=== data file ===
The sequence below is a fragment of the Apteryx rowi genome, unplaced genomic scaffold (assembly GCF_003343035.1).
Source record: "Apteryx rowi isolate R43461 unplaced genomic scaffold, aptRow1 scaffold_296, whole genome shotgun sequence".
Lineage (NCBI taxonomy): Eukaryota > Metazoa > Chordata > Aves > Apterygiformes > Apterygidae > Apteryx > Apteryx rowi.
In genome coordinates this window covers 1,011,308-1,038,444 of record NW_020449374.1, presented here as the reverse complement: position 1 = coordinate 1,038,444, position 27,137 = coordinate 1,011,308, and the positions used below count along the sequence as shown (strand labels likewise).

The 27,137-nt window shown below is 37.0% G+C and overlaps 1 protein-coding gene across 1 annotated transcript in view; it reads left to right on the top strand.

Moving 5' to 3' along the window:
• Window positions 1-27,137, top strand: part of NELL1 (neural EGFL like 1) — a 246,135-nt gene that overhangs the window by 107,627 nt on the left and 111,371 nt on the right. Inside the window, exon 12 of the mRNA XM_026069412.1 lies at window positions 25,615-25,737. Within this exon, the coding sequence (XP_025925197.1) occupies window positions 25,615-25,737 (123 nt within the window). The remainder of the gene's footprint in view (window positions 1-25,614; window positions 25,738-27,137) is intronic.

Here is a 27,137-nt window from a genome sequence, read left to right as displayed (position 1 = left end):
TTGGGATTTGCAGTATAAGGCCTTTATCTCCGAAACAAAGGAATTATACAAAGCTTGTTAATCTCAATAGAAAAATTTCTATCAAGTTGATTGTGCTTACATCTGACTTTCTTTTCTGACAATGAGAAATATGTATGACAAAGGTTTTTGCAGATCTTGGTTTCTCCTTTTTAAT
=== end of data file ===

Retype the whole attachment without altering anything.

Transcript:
The sequence below is a fragment of the Apteryx rowi genome, unplaced genomic scaffold (assembly GCF_003343035.1).
Source record: "Apteryx rowi isolate R43461 unplaced genomic scaffold, aptRow1 scaffold_296, whole genome shotgun sequence".
Lineage (NCBI taxonomy): Eukaryota > Metazoa > Chordata > Aves > Apterygiformes > Apterygidae > Apteryx > Apteryx rowi.
In genome coordinates this window covers 1,011,308-1,038,444 of record NW_020449374.1, presented here as the reverse complement: position 1 = coordinate 1,038,444, position 27,137 = coordinate 1,011,308, and the positions used below count along the sequence as shown (strand labels likewise).

The 27,137-nt window shown below is 37.0% G+C and overlaps 1 protein-coding gene across 1 annotated transcript in view; it reads left to right on the top strand.

Moving 5' to 3' along the window:
• Window positions 1-27,137, top strand: part of NELL1 (neural EGFL like 1) — a 246,135-nt gene that overhangs the window by 107,627 nt on the left and 111,371 nt on the right. Inside the window, exon 12 of the mRNA XM_026069412.1 lies at window positions 25,615-25,737. Within this exon, the coding sequence (XP_025925197.1) occupies window positions 25,615-25,737 (123 nt within the window). The remainder of the gene's footprint in view (window positions 1-25,614; window positions 25,738-27,137) is intronic.

Here is a 27,137-nt window from a genome sequence, read left to right as displayed (position 1 = left end):
TTGGGATTTGCAGTATAAGGCCTTTATCTCCGAAACAAAGGAATTATACAAAGCTTGTTAATCTCAATAGAAAAATTTCTATCAAGTTGATTGTGCTTACATCTGACTTTCTTTTCTGACAATGAGAAATATGTATGACAAAGGTTTTTGCAGATCTTGGTTTCTCCTTTTTAAT